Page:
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ackassemblylanguage [2014/11/11 08:52] external edit
ackassemblylanguage [2015/01/03 07:05] (current)
antoineleca Clearly mark this page as completely irrelevant to current MINIX (!)
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 +<div round alert>
 +This page describes the assembly language(s) used in MINIX 1.6, MINIX 2.0 and MINIX 3.1. It is not relevant to recent (after 2010) releases of MINIX.</​div>​
 +====== MINIX ACK Assembly Language ======
 +===== What do the pseudo-ops in Minix assembly code mean? =====
 +An ACK assembly file can have a number of sections. Things
 +declared in the same section are collected together by the loader
 +in the order they are found in an assembly file and in the order
 +the object files are loaded together.
 +Sections get meaning once they are put in a Minix binary.
 +Section 0 (usually named //.text//) contains program code and is
 +put in the code segment, section 1 (//.rom//) is read-only data
 +and is put in the data segment, and so are section 2 (//.data//)
 +for read-write data and section 3 (//.bss//) for read-write data
 +initialized to zero.
 +The ACK binary to Minix binary converter (//cv//) will
 +complain if there are nonzero objects in the //.bss// section,
 +but it doesn'​t care if there'​s code in //.rom//, //.data//, or
 +data in //.text//.
 +With //.define// a label is turned into a global variable
 +that other files can use, otherwise it stays local to the assembly
 +file it is in. With //.extern// one can import a global label,
 +but the assembler seems to do that automatically anyway.
 +With //.comm// (or //.lcomm//) you can put a label on a bunch of zeros. This
 +is useful in the //.bss// section. The difference
 +between "//​.comm junk, 10//" and "//​junk:​ .space 10//" only appears when
 +the label is made global: multiple //common// declarations are merged at
 +link-time, while multiple //space//d variables will conflict.
 +With //.align// you can insert the number of zeros needed to
 +align //.// (the address where stuff is put) to a given
 +multiple. Objects bigger than a byte should be aligned to multiples
 +of 2 or 4 bytes. Otherwise it will be slow on 386 descendants,​
 +and may cause alignment fault messages on a 486+.
 +With //​.data[124]//​ you can assemble 1, 2 or 4 byte sized
 +numbers. With //.ascii "​xyz"//,​ and //.asciz "​xyz"//​ you
 +can do the same as with //.data1 120, 121, 122// and ''​.data1
 +120, 121, 122, 0''​.
 +===== In the code there are lines starting with "​.sect"​. What do they mean? =====
 +At the beginning of the code there is a line: ".sect .text; .sect .rom; .sect .data; .sect .bss", or there is ".sect .text begtext:"​. In the code ".sect .text" shows up again. What do these mean? What is the explanation of the segments in Minix assembly code?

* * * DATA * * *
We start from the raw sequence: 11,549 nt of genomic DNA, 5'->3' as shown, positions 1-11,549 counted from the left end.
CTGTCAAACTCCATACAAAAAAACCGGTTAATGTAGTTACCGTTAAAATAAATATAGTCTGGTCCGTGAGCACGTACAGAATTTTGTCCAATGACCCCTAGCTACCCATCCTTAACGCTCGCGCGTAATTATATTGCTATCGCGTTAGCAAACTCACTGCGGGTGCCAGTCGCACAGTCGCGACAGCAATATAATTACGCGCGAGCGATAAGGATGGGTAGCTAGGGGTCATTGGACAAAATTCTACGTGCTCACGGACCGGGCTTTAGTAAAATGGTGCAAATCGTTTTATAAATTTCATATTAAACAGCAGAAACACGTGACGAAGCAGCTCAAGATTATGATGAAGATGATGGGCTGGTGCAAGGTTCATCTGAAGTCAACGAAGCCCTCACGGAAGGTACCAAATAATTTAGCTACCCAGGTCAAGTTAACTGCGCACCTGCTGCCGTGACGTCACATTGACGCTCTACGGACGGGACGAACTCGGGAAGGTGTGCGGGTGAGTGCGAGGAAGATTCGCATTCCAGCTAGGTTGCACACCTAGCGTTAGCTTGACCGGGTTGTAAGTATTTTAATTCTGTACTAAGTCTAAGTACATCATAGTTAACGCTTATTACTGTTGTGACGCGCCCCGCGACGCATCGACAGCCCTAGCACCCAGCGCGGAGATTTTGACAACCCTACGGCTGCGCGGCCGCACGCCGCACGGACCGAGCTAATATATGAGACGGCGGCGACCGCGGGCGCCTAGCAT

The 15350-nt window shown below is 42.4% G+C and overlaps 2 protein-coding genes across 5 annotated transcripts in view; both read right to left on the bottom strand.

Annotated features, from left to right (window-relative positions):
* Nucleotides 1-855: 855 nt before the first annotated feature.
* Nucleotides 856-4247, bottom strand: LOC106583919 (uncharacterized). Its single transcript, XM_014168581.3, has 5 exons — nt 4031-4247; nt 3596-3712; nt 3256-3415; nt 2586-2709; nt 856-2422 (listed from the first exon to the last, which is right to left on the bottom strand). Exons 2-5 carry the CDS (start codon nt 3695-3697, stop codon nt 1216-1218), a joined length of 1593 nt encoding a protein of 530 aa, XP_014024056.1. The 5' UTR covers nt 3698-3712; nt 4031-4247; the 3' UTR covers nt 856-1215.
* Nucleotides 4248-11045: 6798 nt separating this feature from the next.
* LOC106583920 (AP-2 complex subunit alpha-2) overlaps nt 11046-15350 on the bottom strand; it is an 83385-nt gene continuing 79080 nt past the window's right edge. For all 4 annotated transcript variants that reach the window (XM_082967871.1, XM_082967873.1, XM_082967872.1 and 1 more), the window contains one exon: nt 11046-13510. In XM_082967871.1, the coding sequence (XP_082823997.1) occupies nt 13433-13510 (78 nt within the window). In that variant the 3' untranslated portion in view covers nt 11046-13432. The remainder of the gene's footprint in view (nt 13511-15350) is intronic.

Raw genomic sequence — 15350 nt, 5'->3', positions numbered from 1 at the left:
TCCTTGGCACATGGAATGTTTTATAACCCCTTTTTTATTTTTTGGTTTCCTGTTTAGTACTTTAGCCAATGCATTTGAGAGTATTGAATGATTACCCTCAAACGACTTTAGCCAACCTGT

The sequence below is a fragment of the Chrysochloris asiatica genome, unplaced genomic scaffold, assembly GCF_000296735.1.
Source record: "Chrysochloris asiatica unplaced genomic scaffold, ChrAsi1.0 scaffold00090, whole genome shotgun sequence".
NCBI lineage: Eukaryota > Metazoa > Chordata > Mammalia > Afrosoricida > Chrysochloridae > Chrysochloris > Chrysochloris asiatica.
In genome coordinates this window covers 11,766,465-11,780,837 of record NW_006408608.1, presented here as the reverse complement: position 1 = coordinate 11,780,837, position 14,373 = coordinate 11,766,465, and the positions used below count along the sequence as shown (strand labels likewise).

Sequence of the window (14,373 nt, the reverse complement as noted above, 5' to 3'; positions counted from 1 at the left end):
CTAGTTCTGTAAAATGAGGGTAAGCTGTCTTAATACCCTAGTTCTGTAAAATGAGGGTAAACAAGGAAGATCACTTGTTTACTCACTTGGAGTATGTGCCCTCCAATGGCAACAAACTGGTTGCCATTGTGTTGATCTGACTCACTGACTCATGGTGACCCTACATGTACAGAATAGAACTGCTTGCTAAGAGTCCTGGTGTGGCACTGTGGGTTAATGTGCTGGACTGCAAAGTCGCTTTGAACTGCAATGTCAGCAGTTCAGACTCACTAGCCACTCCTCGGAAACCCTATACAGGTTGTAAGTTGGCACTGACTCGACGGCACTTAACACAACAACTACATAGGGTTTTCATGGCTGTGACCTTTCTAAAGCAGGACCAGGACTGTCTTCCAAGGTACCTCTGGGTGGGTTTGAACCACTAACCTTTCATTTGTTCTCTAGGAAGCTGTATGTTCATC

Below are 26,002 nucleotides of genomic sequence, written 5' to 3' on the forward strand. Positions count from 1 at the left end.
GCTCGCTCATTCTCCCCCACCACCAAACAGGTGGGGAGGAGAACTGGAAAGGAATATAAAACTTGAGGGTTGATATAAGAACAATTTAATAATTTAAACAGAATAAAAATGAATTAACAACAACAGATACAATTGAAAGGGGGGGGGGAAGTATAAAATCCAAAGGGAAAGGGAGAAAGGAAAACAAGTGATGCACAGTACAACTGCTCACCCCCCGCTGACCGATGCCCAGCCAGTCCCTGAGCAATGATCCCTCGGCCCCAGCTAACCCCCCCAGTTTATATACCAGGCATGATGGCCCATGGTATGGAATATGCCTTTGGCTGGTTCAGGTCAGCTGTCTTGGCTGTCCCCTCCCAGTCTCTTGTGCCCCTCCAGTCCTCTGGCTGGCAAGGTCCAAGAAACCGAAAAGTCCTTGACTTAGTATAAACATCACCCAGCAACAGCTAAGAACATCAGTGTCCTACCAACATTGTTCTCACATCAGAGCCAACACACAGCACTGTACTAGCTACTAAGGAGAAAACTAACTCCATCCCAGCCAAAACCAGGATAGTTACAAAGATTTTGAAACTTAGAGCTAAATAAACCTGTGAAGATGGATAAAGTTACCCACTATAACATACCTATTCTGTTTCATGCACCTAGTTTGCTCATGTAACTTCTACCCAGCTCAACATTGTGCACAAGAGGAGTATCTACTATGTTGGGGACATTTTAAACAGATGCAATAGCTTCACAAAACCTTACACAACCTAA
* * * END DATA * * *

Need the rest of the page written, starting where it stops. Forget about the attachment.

+A new section name opens up a new section. By naming all
 +sections in the first line you can be sure that the names are tied
 +to the proper section numbers.
 +===== How are comments indicated? =====
 +The comment character is **//!//**. The C preprocessor is run
 +on an assembly file if the very first character is a **//#//**. If
 +so, then the **///*... *///** comment characters also work,
 +because the C preprocessor removes C comments. The quote characters
 +**//​(',​ ")//** are a bit of a problem, because the
 +preprocessor wants them to match. This is why you see **// ''​ (backquote)//​** used in comments sometimes where one would normally use a **// ' (single quote)//**.
 +=====  Inconsistency in syntax =====
 +From: (Sam)
 +Subject: assembly syntax inconsistency in MINIX.
 +Date: 31 May 2004 19:42:42 -0700
 +I was reading two different MINIX assembly files, masterboot.s and
 +mpx386.s. I then came across some differences between the assembly
 +syntax used in each files.
 +In mpx386.s, each section starts with .sect followed by the section
 +name. For example, a text section starts with .sect .text
 +However in masterboot.s,​ a text section starts with just .text 
 +MASTERBOOT.S ​ |     ​MPX386.s
 +.text         ​| ​  .sect .text         ​| ​  .sect .data
 +And also, the pound sign(#) is used to indicate an immediate data in
 +masterboot.s whereas using a pound sign(#) in mpx386.s gives you an
 +I guess minix compiler understands both syntax. Can anyone tell me why
 +there are two different ways to start a section?
 +From: (Kees J Bot)
 +Subject: Re: assembly syntax inconsistency in MINIX.
 +Date: Tue, 1 Jun 2004 12:18:58 +0200
 +There'​s that, and there'​s this:
 +mov ax, #10         ​| ​    mov ax, 10
 +mov ax, variable ​   |     mov ax, (variable)
 +The syntax for the 16-bit assembler under the 16-bit version was changed
 +to be like Xenix or something. ​ I have no idea why.
 +The 32-bit assembler uses the syntax on the right, both with 8086 and
 +386 input. ​ I had to make an assembly syntax converter to allow this
 +assembler to process the Xenix syntax. ​ The -Was-ncc option tells the
 +compiler driver that the assembly input is the "new cc" syntax. ​ (Yes,
 +there'​s also an "old cc" syntax. ​ Luckily we buried that.)
 +Kees J. Bot
 +Modified 12 March 2003
ackassemblylanguage.txt · Last modified: 2015/01/03 07:05 by antoineleca